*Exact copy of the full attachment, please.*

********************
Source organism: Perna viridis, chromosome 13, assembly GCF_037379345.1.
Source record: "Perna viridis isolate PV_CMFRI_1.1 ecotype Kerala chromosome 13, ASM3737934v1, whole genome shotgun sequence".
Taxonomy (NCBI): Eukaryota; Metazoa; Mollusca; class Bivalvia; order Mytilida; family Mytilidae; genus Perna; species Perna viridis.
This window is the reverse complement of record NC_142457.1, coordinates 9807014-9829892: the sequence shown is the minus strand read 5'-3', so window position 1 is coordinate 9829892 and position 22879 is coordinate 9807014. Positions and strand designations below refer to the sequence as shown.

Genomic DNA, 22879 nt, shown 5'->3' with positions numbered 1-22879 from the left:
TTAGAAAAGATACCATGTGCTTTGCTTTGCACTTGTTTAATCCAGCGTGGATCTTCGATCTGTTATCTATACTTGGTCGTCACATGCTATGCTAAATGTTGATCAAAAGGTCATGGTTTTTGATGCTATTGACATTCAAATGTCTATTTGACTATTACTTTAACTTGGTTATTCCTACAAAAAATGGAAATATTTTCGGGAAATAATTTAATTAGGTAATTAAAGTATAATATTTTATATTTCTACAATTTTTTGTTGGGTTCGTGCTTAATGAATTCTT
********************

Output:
Source organism: Perna viridis, chromosome 13, assembly GCF_037379345.1.
Source record: "Perna viridis isolate PV_CMFRI_1.1 ecotype Kerala chromosome 13, ASM3737934v1, whole genome shotgun sequence".
Taxonomy (NCBI): Eukaryota; Metazoa; Mollusca; class Bivalvia; order Mytilida; family Mytilidae; genus Perna; species Perna viridis.
This window is the reverse complement of record NC_142457.1, coordinates 9807014-9829892: the sequence shown is the minus strand read 5'-3', so window position 1 is coordinate 9829892 and position 22879 is coordinate 9807014. Positions and strand designations below refer to the sequence as shown.

Genomic DNA, 22879 nt, shown 5'->3' with positions numbered 1-22879 from the left:
TTAGAAAAGATACCATGTGCTTTGCTTTGCACTTGTTTAATCCAGCGTGGATCTTCGATCTGTTATCTATACTTGGTCGTCACATGCTATGCTAAATGTTGATCAAAAGGTCATGGTTTTTGATGCTATTGACATTCAAATGTCTATTTGACTATTACTTTAACTTGGTTATTCCTACAAAAAATGGAAATATTTTCGGGAAATAATTTAATTAGGTAATTAAAGTATAATATTTTATATTTCTACAATTTTTTGTTGGGTTCGTGCTTAATGAATTCTT